?This is the first book-length study of black American women playwrights. It will be useful to scholars in the fields of black and women's literature and an excellent source of background reading in graduate and undergraduate courses on American women playwrights. The author's training as both a scholar and a playwright is evident in this book. The study begins with a brief discussion of the African origins of African American theater. It then moves into an analysis of the many women playwrights of the Harlem Renaissance who are rarely mentioned in most literary studies of the era. In the third chapter the focus narrows on the three playwrights who constitute the core of the study: Lorraine Hansberry, Alice Childress, and Ntozake Shange. In addition to a discussion of each of their major plays, Brown-Guillory analyzes the tonal and structural forms of their plays and the images of blacks each woman creates. The three playwrights are linked in this study by their portrayal of the black struggle in an inhumane society and by their common focus in the spirit of survival' of African Americans. Several major black women playwrights, such as Adrienne Kennedy, are not included in this discussion, but through her work Brown-Guillory has nonetheless sounded a call for more studies of this topic.?-Choice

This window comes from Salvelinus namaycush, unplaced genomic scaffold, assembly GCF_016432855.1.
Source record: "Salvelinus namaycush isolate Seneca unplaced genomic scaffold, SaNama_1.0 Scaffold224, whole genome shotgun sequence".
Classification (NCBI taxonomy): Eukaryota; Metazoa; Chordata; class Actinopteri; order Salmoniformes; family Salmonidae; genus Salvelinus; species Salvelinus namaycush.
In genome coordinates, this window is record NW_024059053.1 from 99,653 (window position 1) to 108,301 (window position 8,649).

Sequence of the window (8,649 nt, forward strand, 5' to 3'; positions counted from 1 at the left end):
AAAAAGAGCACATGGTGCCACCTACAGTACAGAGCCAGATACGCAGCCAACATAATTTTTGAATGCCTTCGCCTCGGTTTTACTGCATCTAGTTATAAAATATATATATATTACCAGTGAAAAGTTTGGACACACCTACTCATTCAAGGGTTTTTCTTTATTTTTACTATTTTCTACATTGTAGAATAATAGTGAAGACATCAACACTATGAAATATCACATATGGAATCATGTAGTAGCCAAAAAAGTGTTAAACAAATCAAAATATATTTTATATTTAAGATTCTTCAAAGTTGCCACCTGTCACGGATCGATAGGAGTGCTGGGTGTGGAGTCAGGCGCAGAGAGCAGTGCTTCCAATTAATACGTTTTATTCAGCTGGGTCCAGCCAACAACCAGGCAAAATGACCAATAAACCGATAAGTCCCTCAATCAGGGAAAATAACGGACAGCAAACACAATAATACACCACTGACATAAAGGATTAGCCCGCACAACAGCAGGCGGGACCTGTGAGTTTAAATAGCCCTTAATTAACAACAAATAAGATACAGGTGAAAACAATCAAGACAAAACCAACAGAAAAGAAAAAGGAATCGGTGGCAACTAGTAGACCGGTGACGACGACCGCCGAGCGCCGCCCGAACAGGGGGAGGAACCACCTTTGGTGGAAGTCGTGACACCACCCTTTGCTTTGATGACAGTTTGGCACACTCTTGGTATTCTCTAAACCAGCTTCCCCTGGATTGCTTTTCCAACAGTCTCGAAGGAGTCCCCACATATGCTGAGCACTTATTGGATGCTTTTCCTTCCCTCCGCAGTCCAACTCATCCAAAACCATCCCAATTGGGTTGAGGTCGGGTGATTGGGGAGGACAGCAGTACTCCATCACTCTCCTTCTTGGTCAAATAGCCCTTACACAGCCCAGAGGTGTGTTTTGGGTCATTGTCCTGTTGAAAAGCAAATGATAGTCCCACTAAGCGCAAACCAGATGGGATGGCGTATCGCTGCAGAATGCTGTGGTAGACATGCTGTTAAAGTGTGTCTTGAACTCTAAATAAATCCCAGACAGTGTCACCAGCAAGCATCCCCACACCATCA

Though rarely anthologized and infrequently the subject of critical interpretation, Brown-Guillory asserts, such important black women playwrights as Alice Childress, Lorraine Hansberry, Ntozake Shange, and a host of others made significant contribution to the American theatre in the way of content, tonal and structural form, characterization, and dialogue.